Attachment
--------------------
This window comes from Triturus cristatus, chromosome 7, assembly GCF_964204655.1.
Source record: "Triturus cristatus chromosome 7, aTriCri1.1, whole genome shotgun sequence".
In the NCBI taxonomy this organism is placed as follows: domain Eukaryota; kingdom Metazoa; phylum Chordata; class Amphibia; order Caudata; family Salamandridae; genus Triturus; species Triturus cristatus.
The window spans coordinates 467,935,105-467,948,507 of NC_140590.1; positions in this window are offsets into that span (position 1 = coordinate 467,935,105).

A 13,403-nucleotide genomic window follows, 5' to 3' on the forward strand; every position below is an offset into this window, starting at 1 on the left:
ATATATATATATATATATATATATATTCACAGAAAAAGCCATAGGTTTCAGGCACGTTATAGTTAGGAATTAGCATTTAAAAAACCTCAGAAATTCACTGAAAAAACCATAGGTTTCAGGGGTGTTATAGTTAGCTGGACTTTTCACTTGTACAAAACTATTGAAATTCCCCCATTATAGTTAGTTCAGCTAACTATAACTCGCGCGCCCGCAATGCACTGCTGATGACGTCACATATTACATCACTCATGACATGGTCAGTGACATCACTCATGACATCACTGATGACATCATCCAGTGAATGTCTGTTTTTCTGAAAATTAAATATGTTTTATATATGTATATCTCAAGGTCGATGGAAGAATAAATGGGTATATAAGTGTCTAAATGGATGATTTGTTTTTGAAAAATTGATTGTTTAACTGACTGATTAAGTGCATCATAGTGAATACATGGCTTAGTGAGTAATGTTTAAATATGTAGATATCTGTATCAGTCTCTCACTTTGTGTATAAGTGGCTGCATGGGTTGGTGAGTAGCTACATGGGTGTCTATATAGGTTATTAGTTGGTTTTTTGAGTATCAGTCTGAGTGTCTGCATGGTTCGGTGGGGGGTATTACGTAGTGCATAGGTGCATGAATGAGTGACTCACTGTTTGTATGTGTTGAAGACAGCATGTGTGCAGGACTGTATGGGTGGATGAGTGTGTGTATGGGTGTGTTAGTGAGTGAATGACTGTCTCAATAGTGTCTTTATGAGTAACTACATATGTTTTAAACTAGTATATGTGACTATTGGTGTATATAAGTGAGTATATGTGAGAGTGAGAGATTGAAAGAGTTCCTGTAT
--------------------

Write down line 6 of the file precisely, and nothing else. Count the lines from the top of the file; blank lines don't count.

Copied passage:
ATATATATATATATATATATATATATTCACAGAAAAAGCCATAGGTTTCAGGCACGTTATAGTTAGGAATTAGCATTTAAAAAACCTCAGAAATTCACTGAAAAAACCATAGGTTTCAGGGGTGTTATAGTTAGCTGGACTTTTCACTTGTACAAAACTATTGAAATTCCCCCATTATAGTTAGTTCAGCTAACTATAACTCGCGCGCCCGCAATGCACTGCTGATGACGTCACATATTACATCACTCATGACATGGTCAGTGACATCACTCATGACATCACTGATGACATCATCCAGTGAATGTCTGTTTTTCTGAAAATTAAATATGTTTTATATATGTATATCTCAAGGTCGATGGAAGAATAAATGGGTATATAAGTGTCTAAATGGATGATTTGTTTTTGAAAAATTGATTGTTTAACTGACTGATTAAGTGCATCATAGTGAATACATGGCTTAGTGAGTAATGTTTAAATATGTAGATATCTGTATCAGTCTCTCACTTTGTGTATAAGTGGCTGCATGGGTTGGTGAGTAGCTACATGGGTGTCTATATAGGTTATTAGTTGGTTTTTTGAGTATCAGTCTGAGTGTCTGCATGGTTCGGTGGGGGGTATTACGTAGTGCATAGGTGCATGAATGAGTGACTCACTGTTTGTATGTGTTGAAGACAGCATGTGTGCAGGACTGTATGGGTGGATGAGTGTGTGTATGGGTGTGTTAGTGAGTGAATGACTGTCTCAATAGTGTCTTTATGAGTAACTACATATGTTTTAAACTAGTATATGTGACTATTGGTGTATATAAGTGAGTATATGTGAGAGTGAGAGATTGAAAGAGTTCCTGTAT